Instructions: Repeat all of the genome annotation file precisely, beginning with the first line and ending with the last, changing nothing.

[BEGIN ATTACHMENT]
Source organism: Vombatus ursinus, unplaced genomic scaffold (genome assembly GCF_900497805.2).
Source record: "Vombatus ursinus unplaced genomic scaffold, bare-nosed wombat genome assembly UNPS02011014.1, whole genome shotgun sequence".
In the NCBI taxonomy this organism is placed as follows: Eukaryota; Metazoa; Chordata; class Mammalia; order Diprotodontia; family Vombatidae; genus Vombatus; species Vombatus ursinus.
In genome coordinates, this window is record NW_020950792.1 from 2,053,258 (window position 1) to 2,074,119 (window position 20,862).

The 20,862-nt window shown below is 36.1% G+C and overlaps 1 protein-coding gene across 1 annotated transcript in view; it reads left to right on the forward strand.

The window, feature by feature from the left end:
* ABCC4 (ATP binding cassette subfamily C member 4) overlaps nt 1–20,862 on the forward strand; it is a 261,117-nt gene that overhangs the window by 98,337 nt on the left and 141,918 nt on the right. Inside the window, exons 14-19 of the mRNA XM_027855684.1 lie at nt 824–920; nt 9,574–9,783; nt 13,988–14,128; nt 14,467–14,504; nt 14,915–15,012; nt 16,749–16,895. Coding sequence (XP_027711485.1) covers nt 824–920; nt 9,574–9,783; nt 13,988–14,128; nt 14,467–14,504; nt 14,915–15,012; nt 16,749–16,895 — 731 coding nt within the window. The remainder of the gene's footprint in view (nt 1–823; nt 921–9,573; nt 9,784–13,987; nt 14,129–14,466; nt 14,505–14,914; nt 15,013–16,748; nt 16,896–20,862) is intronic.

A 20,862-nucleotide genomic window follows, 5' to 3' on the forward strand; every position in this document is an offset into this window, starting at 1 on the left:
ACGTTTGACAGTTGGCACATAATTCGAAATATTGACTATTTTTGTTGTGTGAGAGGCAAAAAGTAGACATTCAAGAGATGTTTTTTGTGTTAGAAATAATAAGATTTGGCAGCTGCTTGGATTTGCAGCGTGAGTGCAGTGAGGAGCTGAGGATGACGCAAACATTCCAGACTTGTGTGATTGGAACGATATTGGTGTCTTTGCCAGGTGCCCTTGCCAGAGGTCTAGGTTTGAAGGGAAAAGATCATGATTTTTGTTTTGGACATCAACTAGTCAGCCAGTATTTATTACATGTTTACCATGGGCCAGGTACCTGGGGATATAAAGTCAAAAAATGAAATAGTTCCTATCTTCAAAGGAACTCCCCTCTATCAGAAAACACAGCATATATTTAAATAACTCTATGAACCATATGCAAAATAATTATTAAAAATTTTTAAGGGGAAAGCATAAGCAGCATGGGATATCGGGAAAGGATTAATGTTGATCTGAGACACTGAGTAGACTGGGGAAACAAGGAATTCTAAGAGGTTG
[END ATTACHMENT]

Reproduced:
Source organism: Vombatus ursinus, unplaced genomic scaffold (genome assembly GCF_900497805.2).
Source record: "Vombatus ursinus unplaced genomic scaffold, bare-nosed wombat genome assembly UNPS02011014.1, whole genome shotgun sequence".
In the NCBI taxonomy this organism is placed as follows: Eukaryota; Metazoa; Chordata; class Mammalia; order Diprotodontia; family Vombatidae; genus Vombatus; species Vombatus ursinus.
In genome coordinates, this window is record NW_020950792.1 from 2,053,258 (window position 1) to 2,074,119 (window position 20,862).

The 20,862-nt window shown below is 36.1% G+C and overlaps 1 protein-coding gene across 1 annotated transcript in view; it reads left to right on the forward strand.

The window, feature by feature from the left end:
* ABCC4 (ATP binding cassette subfamily C member 4) overlaps nt 1–20,862 on the forward strand; it is a 261,117-nt gene that overhangs the window by 98,337 nt on the left and 141,918 nt on the right. Inside the window, exons 14-19 of the mRNA XM_027855684.1 lie at nt 824–920; nt 9,574–9,783; nt 13,988–14,128; nt 14,467–14,504; nt 14,915–15,012; nt 16,749–16,895. Coding sequence (XP_027711485.1) covers nt 824–920; nt 9,574–9,783; nt 13,988–14,128; nt 14,467–14,504; nt 14,915–15,012; nt 16,749–16,895 — 731 coding nt within the window. The remainder of the gene's footprint in view (nt 1–823; nt 921–9,573; nt 9,784–13,987; nt 14,129–14,466; nt 14,505–14,914; nt 15,013–16,748; nt 16,896–20,862) is intronic.

A 20,862-nucleotide genomic window follows, 5' to 3' on the forward strand; every position in this document is an offset into this window, starting at 1 on the left:
ACGTTTGACAGTTGGCACATAATTCGAAATATTGACTATTTTTGTTGTGTGAGAGGCAAAAAGTAGACATTCAAGAGATGTTTTTTGTGTTAGAAATAATAAGATTTGGCAGCTGCTTGGATTTGCAGCGTGAGTGCAGTGAGGAGCTGAGGATGACGCAAACATTCCAGACTTGTGTGATTGGAACGATATTGGTGTCTTTGCCAGGTGCCCTTGCCAGAGGTCTAGGTTTGAAGGGAAAAGATCATGATTTTTGTTTTGGACATCAACTAGTCAGCCAGTATTTATTACATGTTTACCATGGGCCAGGTACCTGGGGATATAAAGTCAAAAAATGAAATAGTTCCTATCTTCAAAGGAACTCCCCTCTATCAGAAAACACAGCATATATTTAAATAACTCTATGAACCATATGCAAAATAATTATTAAAAATTTTTAAGGGGAAAGCATAAGCAGCATGGGATATCGGGAAAGGATTAATGTTGATCTGAGACACTGAGTAGACTGGGGAAACAAGGAATTCTAAGAGGTTG